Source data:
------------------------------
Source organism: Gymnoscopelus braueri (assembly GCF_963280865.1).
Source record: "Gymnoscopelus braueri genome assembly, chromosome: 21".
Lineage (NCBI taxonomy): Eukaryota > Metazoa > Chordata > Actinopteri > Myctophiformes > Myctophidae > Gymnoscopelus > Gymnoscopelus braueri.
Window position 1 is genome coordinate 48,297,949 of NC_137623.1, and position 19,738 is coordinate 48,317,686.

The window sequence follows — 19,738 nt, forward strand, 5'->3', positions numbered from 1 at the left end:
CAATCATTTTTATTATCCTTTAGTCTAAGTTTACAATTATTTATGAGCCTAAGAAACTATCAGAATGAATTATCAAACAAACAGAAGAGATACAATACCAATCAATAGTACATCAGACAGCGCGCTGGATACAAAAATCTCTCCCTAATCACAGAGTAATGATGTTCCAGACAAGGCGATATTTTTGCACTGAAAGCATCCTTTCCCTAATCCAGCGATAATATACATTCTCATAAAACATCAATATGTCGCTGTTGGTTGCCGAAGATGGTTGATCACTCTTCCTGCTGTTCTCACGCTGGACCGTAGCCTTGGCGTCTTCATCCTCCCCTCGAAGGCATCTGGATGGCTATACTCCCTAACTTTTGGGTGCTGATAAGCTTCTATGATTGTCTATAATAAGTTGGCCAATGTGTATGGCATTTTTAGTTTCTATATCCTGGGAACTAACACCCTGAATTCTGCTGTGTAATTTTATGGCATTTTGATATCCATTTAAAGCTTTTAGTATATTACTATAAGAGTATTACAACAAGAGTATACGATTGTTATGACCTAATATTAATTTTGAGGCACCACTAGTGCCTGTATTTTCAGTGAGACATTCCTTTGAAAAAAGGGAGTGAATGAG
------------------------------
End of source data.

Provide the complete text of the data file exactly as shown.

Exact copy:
Source organism: Gymnoscopelus braueri (assembly GCF_963280865.1).
Source record: "Gymnoscopelus braueri genome assembly, chromosome: 21".
Lineage (NCBI taxonomy): Eukaryota > Metazoa > Chordata > Actinopteri > Myctophiformes > Myctophidae > Gymnoscopelus > Gymnoscopelus braueri.
Window position 1 is genome coordinate 48,297,949 of NC_137623.1, and position 19,738 is coordinate 48,317,686.

The window sequence follows — 19,738 nt, forward strand, 5'->3', positions numbered from 1 at the left end:
CAATCATTTTTATTATCCTTTAGTCTAAGTTTACAATTATTTATGAGCCTAAGAAACTATCAGAATGAATTATCAAACAAACAGAAGAGATACAATACCAATCAATAGTACATCAGACAGCGCGCTGGATACAAAAATCTCTCCCTAATCACAGAGTAATGATGTTCCAGACAAGGCGATATTTTTGCACTGAAAGCATCCTTTCCCTAATCCAGCGATAATATACATTCTCATAAAACATCAATATGTCGCTGTTGGTTGCCGAAGATGGTTGATCACTCTTCCTGCTGTTCTCACGCTGGACCGTAGCCTTGGCGTCTTCATCCTCCCCTCGAAGGCATCTGGATGGCTATACTCCCTAACTTTTGGGTGCTGATAAGCTTCTATGATTGTCTATAATAAGTTGGCCAATGTGTATGGCATTTTTAGTTTCTATATCCTGGGAACTAACACCCTGAATTCTGCTGTGTAATTTTATGGCATTTTGATATCCATTTAAAGCTTTTAGTATATTACTATAAGAGTATTACAACAAGAGTATACGATTGTTATGACCTAATATTAATTTTGAGGCACCACTAGTGCCTGTATTTTCAGTGAGACATTCCTTTGAAAAAAGGGAGTGAATGAG